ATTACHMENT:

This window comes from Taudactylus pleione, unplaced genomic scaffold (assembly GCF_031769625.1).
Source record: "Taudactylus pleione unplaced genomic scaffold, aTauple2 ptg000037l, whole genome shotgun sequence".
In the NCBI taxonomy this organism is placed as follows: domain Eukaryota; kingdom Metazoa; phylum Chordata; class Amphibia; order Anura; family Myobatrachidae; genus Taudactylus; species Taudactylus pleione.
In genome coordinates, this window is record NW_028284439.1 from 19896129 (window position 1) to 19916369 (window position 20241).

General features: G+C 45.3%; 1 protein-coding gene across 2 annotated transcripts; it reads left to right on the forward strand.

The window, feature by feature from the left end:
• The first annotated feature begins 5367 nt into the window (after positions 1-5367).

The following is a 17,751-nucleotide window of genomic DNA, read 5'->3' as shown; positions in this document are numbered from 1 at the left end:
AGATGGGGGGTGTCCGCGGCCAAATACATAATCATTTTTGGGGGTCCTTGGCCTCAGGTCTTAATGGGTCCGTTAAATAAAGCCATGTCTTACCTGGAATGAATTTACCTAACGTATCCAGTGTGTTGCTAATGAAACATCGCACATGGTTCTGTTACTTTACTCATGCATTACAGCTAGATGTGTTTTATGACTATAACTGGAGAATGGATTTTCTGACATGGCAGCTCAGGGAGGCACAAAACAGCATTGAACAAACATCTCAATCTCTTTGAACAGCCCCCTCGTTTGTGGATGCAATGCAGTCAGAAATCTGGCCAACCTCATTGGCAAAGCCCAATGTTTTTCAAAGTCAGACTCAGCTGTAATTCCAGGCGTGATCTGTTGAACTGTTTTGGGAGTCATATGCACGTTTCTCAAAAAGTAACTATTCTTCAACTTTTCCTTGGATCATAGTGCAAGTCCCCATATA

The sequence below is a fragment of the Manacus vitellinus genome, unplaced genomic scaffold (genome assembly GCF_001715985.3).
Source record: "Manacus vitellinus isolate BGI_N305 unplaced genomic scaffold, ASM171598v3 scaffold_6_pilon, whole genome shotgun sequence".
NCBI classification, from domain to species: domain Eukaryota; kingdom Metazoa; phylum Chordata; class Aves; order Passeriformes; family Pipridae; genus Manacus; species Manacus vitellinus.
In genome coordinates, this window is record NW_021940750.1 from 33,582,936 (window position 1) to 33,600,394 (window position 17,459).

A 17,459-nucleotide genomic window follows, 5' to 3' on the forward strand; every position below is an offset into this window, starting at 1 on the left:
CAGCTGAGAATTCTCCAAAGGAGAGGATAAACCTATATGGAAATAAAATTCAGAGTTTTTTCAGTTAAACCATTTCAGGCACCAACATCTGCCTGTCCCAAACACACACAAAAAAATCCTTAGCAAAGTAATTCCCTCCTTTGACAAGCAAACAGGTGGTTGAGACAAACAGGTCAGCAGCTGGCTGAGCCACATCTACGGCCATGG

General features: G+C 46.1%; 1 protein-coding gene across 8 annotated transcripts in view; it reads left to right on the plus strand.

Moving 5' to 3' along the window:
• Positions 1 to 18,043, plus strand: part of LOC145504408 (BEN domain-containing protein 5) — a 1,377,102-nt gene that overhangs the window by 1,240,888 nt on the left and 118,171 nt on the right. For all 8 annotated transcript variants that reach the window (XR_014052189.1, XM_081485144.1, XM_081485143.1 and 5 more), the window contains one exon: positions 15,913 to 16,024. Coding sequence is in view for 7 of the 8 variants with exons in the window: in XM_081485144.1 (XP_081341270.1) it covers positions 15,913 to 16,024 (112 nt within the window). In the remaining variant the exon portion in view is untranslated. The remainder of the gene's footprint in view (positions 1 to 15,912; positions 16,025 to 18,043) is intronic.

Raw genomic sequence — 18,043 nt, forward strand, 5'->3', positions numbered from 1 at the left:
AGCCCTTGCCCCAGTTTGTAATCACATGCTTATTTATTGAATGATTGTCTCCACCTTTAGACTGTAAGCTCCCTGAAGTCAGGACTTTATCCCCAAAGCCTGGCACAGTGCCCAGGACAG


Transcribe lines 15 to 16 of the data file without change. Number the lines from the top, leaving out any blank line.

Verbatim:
CAGCTGAGAATTCTCCAAAGGAGAGGATAAACCTATATGGAAATAAAATTCAGAGTTTTTTCAGTTAAACCATTTCAGGCACCAACATCTGCCTGTCCCAAACACACACAAAAAAATCCTTAGCAAAGTAATTCCCTCCTTTGACAAGCAAACAGGTGGTTGAGACAAACAGGTCAGCAGCTGGCTGAGCCACATCTACGGCCATGG

General features: G+C 46.1%; 1 protein-coding gene across 8 annotated transcripts in view; it reads left to right on the plus strand.